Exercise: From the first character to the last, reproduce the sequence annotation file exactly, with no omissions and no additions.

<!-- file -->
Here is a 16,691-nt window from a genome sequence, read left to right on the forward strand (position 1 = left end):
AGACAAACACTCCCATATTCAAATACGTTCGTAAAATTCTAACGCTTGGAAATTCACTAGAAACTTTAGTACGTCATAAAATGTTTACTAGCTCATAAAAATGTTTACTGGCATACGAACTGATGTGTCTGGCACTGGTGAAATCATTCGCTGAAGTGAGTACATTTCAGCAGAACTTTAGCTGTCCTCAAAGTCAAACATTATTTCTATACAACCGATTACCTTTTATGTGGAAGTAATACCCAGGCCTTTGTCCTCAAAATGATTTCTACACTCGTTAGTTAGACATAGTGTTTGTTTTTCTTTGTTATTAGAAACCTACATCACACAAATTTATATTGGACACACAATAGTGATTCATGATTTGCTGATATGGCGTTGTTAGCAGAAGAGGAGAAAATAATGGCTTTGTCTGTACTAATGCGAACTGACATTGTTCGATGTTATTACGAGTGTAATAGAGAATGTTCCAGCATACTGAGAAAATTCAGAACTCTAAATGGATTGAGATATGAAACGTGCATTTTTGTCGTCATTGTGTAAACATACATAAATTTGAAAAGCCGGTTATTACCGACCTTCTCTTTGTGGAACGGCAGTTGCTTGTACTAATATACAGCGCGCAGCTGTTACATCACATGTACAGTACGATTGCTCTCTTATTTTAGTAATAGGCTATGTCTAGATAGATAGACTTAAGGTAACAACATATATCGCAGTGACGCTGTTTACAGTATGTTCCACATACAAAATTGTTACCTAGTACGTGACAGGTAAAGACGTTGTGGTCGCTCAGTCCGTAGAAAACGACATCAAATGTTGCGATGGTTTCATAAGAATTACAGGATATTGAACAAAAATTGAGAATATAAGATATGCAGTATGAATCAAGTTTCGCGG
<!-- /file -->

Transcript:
Here is a 16,691-nt window from a genome sequence, read left to right on the forward strand (position 1 = left end):
AGACAAACACTCCCATATTCAAATACGTTCGTAAAATTCTAACGCTTGGAAATTCACTAGAAACTTTAGTACGTCATAAAATGTTTACTAGCTCATAAAAATGTTTACTGGCATACGAACTGATGTGTCTGGCACTGGTGAAATCATTCGCTGAAGTGAGTACATTTCAGCAGAACTTTAGCTGTCCTCAAAGTCAAACATTATTTCTATACAACCGATTACCTTTTATGTGGAAGTAATACCCAGGCCTTTGTCCTCAAAATGATTTCTACACTCGTTAGTTAGACATAGTGTTTGTTTTTCTTTGTTATTAGAAACCTACATCACACAAATTTATATTGGACACACAATAGTGATTCATGATTTGCTGATATGGCGTTGTTAGCAGAAGAGGAGAAAATAATGGCTTTGTCTGTACTAATGCGAACTGACATTGTTCGATGTTATTACGAGTGTAATAGAGAATGTTCCAGCATACTGAGAAAATTCAGAACTCTAAATGGATTGAGATATGAAACGTGCATTTTTGTCGTCATTGTGTAAACATACATAAATTTGAAAAGCCGGTTATTACCGACCTTCTCTTTGTGGAACGGCAGTTGCTTGTACTAATATACAGCGCGCAGCTGTTACATCACATGTACAGTACGATTGCTCTCTTATTTTAGTAATAGGCTATGTCTAGATAGATAGACTTAAGGTAACAACATATATCGCAGTGACGCTGTTTACAGTATGTTCCACATACAAAATTGTTACCTAGTACGTGACAGGTAAAGACGTTGTGGTCGCTCAGTCCGTAGAAAACGACATCAAATGTTGCGATGGTTTCATAAGAATTACAGGATATTGAACAAAAATTGAGAATATAAGATATGCAGTATGAATCAAGTTTCGCGG